The unifying theme of my research is my interest in the way mediation permeates our lives and the ways it often does so invisibly. In my doctoral thesis I took a media studies approach to French urbanism, asking how the city of Paris functions as a media system. I focused in particular on what constitutes noise within that system -- not just unwanted sounds, but also the various illicit practices (graffiti, parkour, protest, rioting) that interrupt the efficient transmission of messages, goods, and bodies through urban space. I showed how discourses around urban noise have historically (and increasingly) been dominated by biological terminology, in particular the language of parasitism, and I asked what this means for our broader conception of the city as a key locus of the 'body politic.'
My current research builds on that theme by examining the medical language that has become popular for describing people's relationship to media technology, e.g. the 'smartphone cleanse.' I'm asking what it actually means to feel connected. Does an immediate connection with someone require the absence of media, or can it take place across multiple layers of mediation? To answer these questions I'm focusing on contemporary French theatre, but I'm also looking at thinkers like Levinas, Derrida, and Baudrillard, and at current neuroscience and psychology research.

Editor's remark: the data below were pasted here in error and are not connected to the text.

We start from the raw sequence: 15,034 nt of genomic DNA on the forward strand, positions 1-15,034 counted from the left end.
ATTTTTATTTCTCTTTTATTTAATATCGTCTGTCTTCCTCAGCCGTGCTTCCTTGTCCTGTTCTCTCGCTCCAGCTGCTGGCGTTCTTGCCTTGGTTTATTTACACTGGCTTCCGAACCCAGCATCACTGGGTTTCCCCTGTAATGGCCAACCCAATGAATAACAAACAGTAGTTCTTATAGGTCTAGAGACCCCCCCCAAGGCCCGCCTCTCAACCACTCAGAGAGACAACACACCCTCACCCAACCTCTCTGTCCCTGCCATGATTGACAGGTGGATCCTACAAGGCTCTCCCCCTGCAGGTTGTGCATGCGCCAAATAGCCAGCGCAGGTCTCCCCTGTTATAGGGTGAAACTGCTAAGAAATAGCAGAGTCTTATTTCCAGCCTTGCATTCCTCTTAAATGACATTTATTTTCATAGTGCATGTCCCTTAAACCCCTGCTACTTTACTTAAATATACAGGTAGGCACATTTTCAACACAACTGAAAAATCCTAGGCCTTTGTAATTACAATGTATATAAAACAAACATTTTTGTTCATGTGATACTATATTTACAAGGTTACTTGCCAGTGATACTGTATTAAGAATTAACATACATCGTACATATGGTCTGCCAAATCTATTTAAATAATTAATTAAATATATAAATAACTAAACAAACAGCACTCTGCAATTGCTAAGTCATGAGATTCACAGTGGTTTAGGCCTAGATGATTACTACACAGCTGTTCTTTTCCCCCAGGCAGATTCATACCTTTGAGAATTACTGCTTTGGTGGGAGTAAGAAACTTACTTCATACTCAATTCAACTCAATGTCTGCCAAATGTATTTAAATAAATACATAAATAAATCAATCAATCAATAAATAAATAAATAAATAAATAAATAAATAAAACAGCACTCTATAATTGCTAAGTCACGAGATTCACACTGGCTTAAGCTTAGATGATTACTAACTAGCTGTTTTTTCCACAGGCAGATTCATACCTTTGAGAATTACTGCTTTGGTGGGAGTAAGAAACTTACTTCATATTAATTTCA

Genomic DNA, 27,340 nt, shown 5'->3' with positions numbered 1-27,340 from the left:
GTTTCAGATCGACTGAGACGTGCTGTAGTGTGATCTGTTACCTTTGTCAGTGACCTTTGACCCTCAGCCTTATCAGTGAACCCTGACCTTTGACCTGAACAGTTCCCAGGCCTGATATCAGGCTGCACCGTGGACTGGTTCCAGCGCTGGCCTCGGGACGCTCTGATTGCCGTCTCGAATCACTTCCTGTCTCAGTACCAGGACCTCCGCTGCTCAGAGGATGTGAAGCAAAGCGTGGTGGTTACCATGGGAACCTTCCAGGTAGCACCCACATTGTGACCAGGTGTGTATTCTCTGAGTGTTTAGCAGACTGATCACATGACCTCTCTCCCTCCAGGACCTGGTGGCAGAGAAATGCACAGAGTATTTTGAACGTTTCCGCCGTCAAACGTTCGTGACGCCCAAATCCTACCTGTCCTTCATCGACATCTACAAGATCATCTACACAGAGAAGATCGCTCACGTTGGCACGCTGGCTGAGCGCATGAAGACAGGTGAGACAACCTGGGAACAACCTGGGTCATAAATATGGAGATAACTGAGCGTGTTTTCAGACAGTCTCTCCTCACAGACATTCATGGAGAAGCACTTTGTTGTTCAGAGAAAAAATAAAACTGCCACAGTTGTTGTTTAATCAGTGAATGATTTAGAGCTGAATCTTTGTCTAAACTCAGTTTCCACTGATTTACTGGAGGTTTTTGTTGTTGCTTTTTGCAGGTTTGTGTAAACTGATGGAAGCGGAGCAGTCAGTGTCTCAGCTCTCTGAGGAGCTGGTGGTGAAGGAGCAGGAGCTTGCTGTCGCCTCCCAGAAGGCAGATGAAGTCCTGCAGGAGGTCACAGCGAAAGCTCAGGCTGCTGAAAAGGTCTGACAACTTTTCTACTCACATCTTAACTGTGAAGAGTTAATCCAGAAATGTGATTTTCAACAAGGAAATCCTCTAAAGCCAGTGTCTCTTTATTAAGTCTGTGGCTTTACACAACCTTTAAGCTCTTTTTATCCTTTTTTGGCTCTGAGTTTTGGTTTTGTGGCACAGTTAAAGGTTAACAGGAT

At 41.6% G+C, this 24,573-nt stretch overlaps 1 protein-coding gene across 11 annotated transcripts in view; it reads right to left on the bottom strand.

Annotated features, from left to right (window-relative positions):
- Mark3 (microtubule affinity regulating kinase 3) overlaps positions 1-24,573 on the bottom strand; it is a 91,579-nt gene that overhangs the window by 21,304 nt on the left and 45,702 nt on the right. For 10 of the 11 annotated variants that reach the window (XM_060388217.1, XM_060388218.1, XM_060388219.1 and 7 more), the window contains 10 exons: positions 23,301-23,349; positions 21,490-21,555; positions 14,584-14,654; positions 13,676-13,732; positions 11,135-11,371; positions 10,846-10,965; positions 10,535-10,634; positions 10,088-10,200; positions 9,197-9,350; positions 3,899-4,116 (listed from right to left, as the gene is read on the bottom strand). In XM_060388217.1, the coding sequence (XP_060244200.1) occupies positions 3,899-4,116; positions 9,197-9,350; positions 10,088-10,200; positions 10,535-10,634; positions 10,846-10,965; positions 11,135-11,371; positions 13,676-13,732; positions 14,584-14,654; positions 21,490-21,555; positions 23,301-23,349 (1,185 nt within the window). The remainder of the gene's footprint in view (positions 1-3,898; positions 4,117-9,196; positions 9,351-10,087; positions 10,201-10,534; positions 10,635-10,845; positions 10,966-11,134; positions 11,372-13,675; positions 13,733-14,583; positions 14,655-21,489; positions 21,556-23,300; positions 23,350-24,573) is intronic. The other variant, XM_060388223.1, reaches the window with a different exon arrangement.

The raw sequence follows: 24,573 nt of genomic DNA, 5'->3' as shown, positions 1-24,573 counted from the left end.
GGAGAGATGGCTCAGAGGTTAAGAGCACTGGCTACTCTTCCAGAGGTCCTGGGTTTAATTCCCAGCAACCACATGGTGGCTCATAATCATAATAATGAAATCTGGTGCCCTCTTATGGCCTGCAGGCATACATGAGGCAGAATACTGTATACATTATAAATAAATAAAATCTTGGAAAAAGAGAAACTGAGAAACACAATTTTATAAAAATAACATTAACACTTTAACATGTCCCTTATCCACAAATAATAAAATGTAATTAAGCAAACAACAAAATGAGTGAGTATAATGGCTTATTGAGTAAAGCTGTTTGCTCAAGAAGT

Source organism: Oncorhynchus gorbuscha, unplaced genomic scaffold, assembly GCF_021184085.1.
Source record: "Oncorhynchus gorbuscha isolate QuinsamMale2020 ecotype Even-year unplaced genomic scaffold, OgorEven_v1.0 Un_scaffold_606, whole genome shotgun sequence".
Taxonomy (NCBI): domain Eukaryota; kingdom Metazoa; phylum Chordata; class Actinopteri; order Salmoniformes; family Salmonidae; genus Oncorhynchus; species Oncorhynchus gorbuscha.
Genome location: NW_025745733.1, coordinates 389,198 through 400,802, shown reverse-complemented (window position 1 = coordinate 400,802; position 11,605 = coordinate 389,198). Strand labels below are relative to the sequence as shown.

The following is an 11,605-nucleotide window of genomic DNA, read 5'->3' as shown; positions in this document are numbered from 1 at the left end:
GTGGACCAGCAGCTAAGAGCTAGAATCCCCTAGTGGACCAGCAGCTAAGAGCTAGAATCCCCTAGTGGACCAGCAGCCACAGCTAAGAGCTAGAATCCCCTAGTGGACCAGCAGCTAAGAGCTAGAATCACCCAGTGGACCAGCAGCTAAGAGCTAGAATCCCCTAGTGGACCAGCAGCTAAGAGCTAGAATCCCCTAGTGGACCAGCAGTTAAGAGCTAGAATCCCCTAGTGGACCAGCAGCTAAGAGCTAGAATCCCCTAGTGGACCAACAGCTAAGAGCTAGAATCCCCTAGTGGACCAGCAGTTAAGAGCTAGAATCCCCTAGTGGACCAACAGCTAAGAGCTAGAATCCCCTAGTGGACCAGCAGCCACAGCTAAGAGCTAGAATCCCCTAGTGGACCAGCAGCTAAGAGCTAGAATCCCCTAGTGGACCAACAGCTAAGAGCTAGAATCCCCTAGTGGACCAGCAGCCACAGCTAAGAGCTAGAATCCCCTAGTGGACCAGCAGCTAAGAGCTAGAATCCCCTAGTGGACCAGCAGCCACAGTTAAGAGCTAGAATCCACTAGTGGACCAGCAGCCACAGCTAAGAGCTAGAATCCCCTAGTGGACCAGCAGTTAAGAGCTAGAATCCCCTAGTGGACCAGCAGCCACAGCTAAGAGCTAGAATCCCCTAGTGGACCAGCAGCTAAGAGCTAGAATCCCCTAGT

Dr Macs Smith
I grew up in Virginia just outside of Washington, DC. I studied French and English at the College of William and Mary and then did my Masters and PhD in French at Princeton University. At Princeton I was a member of l'Avant-Scène, a French-language acting troupe. My thesis, however, focused on Paris and I spent a year of my PhD at ENS-Ulm. As of 2018 I'm the Hamilton Junior Research Fellow in French at Queen's.